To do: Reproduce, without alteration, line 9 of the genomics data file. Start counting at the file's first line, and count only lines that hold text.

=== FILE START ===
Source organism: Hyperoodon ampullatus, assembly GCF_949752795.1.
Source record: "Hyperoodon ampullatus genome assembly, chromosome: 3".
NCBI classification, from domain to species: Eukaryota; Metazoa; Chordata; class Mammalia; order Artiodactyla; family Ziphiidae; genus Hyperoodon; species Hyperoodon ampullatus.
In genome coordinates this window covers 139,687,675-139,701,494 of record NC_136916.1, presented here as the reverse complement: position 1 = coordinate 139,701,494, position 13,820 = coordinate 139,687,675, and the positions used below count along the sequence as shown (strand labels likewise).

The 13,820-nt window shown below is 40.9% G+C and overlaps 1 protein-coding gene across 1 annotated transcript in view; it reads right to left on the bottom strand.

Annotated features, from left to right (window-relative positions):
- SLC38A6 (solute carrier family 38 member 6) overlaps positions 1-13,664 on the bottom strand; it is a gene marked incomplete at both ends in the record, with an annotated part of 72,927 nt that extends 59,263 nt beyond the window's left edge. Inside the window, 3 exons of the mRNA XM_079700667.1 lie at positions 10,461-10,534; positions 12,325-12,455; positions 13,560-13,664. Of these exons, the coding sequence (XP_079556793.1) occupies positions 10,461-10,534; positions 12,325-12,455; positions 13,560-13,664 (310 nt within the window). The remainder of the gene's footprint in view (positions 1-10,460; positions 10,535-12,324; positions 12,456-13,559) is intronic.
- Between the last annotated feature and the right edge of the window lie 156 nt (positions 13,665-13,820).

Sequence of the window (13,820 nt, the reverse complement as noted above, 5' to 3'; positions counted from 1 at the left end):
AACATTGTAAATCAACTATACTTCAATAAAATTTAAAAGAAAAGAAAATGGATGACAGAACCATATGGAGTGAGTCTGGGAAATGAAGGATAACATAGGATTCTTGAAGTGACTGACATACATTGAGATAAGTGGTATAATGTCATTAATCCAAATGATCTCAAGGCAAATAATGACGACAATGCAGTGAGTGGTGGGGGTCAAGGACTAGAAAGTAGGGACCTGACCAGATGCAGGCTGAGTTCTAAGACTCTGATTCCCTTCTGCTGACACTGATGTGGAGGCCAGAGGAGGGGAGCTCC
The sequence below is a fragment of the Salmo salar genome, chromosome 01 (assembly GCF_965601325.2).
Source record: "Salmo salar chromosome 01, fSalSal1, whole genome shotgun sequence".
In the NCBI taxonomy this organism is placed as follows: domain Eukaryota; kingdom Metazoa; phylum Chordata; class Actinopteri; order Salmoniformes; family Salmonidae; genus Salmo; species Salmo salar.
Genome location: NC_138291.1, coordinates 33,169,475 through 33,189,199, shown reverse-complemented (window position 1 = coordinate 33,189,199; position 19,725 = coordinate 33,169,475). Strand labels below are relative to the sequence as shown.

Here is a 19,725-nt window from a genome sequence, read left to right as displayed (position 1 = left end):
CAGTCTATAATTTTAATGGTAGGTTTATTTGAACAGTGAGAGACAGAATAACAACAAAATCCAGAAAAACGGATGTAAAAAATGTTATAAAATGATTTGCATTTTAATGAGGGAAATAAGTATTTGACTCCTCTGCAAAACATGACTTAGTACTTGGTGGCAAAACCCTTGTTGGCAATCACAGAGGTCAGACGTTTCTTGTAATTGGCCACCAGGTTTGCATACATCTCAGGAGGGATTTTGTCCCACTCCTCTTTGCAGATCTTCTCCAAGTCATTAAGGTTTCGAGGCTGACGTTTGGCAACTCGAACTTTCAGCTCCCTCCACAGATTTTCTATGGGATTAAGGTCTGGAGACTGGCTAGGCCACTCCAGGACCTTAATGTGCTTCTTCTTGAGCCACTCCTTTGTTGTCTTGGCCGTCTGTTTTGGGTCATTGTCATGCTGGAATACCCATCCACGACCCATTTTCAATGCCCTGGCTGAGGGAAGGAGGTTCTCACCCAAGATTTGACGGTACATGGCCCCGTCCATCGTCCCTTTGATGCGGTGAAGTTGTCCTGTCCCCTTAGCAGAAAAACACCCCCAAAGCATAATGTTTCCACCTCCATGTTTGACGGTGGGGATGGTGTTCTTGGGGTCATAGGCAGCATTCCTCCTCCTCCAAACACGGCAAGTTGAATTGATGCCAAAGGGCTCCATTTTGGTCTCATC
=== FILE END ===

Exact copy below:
Sequence of the window (13,820 nt, the reverse complement as noted above, 5' to 3'; positions counted from 1 at the left end):